This monitoring study aims to generate field performance data from a highly energy efficient building in the west coast climate as part of FPInnovations’ efforts to assist the building sector in developing durable and energy efficient wood-based buildings. A six-storey mixed-use building, with five storeys of wood-frame residential construction on top of concrete commercial space was completed in early 2018 in the City of Vancouver. It was designed to meet the Passive House standard. The instrumentation aimed to gather field data related to the indoor environment, building envelope moisture performance, and vertical movement to address the most critical concerns among practitioners for such buildings.
This monitoring study was initiated to collect performance data from a highly energy efficient, six-storey building located in the coastal climate of British Columbia. This work focuses on the following objectives by installing sensors during the construction:
· To provide information about the indoor environment of a highly energy efficient building
· To provide field data about the durability performance of an innovative high energy efficiency exterior wall solution for mid-rise wood-frame construction
· To provide information on the amounts of vertical movement in wood-frame exterior walls and interior walls below a roof/roof deck
This paper examines the performance and apparent temperature in cross-laminated timber (CLT) school buildings. The research presents empirical data on the performance and provides the first set of data on apparent temperature in CLT school buildings. The development is in the New England area of the Northeast of the US. The investigation was conducted in the summertime. The principal aim of the investigation is to evaluate the performance, occupants’ comfort, apparent temperature, and other thermal indices concurrently in CLT school buildings. The research intends to understand if occupants of CLT school buildings are susceptible to thermal stress in summer and assess whether apparent temperatures are consistent with sensation. The study also discusses other indices, practical implications, and applications of the outcomes. To achieve the research aim, the study considered the field measurements of variables. Occupants’ comfort is accessed using the PMV and adaptive methods of various comfort standards. During the survey, the development was occupied from 8am-6pm and partly operated from 7pm-7am. The mean temperatures during the occupied and non-occupied periods varied from 22.1°C-22.4°C. The overall RH was 59.2%. The PMV range and sensation showed the occupants were comfortable. Approximately 80% of the users were satisfied with the thermal environment. The temperatures were within the acceptable bands of ASHRAE-55, CIBSE TM52, and EN16798-1 thermal comfort models. The results showed that the apparent temperatures are consistent with the outcomes of the sensation at different periods. The mean indices ranged from 18.8°C-23.5°C. The study recommends that further research should be conducted on occupants’ comfort and heat indices in school buildings during the first few hours of occupation to understand changes that occupants can make to remove unwanted heat from the thermal environment. The study also recommends that various designers should consider heat stress analyses along with thermal comfort assessment at the design phase to determine possible interventions to improve the thermal environment of schools and other buildings.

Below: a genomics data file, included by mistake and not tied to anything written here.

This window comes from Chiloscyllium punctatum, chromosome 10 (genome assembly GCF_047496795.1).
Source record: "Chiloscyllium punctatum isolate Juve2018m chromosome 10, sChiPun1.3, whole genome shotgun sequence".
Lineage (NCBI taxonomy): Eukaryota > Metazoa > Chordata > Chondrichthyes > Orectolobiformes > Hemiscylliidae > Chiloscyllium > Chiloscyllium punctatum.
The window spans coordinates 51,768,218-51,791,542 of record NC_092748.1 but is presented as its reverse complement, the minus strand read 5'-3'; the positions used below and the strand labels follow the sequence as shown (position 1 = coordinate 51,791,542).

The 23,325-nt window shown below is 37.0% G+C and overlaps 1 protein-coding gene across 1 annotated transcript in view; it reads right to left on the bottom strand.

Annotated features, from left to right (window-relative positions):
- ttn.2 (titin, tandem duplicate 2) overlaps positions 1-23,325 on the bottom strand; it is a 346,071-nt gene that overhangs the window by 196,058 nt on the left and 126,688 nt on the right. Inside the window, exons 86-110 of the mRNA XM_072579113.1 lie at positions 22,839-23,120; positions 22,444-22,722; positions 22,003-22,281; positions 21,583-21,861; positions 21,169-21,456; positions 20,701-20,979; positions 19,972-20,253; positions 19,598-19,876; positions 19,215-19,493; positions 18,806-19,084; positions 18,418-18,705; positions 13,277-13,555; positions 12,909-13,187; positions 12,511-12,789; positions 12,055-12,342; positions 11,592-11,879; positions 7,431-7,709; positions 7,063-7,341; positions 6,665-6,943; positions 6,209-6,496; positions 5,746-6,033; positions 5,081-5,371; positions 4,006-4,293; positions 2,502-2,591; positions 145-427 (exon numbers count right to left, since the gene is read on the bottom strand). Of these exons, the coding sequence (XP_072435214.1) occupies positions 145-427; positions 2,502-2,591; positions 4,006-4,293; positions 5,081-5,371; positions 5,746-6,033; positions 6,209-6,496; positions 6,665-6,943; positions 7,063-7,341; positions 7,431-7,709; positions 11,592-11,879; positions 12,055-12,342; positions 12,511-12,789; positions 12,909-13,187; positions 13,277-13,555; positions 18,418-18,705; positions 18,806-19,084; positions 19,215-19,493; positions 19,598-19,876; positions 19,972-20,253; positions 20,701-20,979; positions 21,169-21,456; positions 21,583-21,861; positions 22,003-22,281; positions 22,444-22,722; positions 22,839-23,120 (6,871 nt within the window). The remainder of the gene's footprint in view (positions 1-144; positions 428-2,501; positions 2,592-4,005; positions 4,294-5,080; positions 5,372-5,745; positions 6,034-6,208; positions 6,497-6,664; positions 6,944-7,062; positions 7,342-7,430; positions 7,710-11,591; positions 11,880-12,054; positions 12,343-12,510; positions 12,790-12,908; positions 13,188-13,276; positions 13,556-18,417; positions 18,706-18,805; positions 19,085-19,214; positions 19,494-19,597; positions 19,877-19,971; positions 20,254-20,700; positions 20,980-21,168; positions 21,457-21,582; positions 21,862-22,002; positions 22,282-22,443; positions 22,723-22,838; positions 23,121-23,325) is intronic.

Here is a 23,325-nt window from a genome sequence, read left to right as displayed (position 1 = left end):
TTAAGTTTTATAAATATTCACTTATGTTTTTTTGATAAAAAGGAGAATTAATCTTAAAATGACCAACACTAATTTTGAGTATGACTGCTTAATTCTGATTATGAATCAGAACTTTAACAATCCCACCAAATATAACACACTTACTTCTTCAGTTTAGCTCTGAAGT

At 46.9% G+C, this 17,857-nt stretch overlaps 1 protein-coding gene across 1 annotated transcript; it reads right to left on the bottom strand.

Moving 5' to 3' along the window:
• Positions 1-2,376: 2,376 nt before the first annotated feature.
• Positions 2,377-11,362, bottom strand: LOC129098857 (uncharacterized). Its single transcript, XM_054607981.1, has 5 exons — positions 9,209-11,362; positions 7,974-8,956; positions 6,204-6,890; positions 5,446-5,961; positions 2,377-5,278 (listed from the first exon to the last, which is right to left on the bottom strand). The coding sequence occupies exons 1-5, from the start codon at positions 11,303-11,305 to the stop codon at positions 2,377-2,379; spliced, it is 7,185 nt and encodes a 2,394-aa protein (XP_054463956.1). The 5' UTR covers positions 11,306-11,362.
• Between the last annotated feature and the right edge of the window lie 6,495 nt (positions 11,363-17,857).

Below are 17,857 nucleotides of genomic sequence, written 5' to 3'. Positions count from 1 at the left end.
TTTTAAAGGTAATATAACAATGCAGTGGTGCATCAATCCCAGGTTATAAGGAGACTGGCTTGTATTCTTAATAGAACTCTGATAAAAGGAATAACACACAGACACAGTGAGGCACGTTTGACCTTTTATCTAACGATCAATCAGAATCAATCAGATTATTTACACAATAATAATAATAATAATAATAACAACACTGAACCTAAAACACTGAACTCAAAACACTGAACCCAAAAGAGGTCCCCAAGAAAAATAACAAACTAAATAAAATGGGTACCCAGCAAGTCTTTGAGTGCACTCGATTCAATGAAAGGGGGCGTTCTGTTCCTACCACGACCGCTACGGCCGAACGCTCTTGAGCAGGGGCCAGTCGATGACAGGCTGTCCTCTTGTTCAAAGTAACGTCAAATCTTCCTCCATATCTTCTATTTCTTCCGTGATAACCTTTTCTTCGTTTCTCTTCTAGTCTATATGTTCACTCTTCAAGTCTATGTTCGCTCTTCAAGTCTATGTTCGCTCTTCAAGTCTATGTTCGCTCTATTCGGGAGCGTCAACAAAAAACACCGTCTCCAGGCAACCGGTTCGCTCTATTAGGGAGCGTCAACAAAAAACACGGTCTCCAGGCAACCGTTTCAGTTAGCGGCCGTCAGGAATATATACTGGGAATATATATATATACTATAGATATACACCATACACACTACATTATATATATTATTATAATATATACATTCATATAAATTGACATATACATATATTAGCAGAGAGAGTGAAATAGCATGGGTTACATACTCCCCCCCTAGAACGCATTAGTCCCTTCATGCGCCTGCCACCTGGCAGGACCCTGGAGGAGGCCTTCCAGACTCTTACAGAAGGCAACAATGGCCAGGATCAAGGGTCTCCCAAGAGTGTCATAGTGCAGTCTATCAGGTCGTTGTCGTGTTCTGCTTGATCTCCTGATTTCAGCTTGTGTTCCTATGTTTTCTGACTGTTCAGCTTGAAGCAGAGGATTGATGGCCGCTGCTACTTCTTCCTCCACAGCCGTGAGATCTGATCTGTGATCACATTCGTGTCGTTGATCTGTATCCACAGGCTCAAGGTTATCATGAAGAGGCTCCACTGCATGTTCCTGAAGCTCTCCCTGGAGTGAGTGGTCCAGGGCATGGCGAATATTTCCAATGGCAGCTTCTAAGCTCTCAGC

Timber buildings are characterized by a thermal inertia lower than other technological solutions in construction. For this reason, some configurations may lead to higher cooling demand and poorer energy performance in hot climates, such as the Mediterranean ones. Possible improvement interventions often regard additional thermal mass but, if not accurately designed, they can worse significantly structural and seismic perfo rmance of timber buildings - which is of primary importance in many Italian regions. In this framework, the TimBEESt project studied some technological solutions for timber buildings in Light Timber Frame and Cross-Laminated Timber, able to improve the dynamic behaviour of the opaque components without worsening their seismic performance. First, the Italian territory was analysed in order to find classes of climate and seismic solicitations and energy and structural performances of reference LTF and CLT building models were simulated. Then, for each Italian province, specific interventions and improvements were defined and evaluated.
A key question about new generation taller wood buildings is how they will perform over time in terms of durability and livability. This project will determine how best to measure these qualities by selecting sensors, determining testing and measurement protocols, and implementing testing assemblies in selected CLT buildings in Oregon. Future research will use the knowledge developed through this project to carry out post-occupancy monitoring, generating valuable new insights into building performance.